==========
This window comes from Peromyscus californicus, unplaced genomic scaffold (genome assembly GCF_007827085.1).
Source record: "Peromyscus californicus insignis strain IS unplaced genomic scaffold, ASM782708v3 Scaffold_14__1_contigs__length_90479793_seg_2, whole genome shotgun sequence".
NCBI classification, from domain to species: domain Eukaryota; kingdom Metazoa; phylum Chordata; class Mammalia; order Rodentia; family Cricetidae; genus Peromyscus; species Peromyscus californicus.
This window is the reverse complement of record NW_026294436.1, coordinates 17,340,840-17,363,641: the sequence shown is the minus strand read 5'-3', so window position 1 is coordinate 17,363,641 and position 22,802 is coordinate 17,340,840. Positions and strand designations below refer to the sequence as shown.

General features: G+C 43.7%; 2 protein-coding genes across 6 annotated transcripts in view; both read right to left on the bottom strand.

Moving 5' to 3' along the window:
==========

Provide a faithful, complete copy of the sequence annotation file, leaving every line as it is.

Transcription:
This window comes from Peromyscus californicus, unplaced genomic scaffold (genome assembly GCF_007827085.1).
Source record: "Peromyscus californicus insignis strain IS unplaced genomic scaffold, ASM782708v3 Scaffold_14__1_contigs__length_90479793_seg_2, whole genome shotgun sequence".
NCBI classification, from domain to species: domain Eukaryota; kingdom Metazoa; phylum Chordata; class Mammalia; order Rodentia; family Cricetidae; genus Peromyscus; species Peromyscus californicus.
This window is the reverse complement of record NW_026294436.1, coordinates 17,340,840-17,363,641: the sequence shown is the minus strand read 5'-3', so window position 1 is coordinate 17,363,641 and position 22,802 is coordinate 17,340,840. Positions and strand designations below refer to the sequence as shown.

General features: G+C 43.7%; 2 protein-coding genes across 6 annotated transcripts in view; both read right to left on the bottom strand.

Moving 5' to 3' along the window: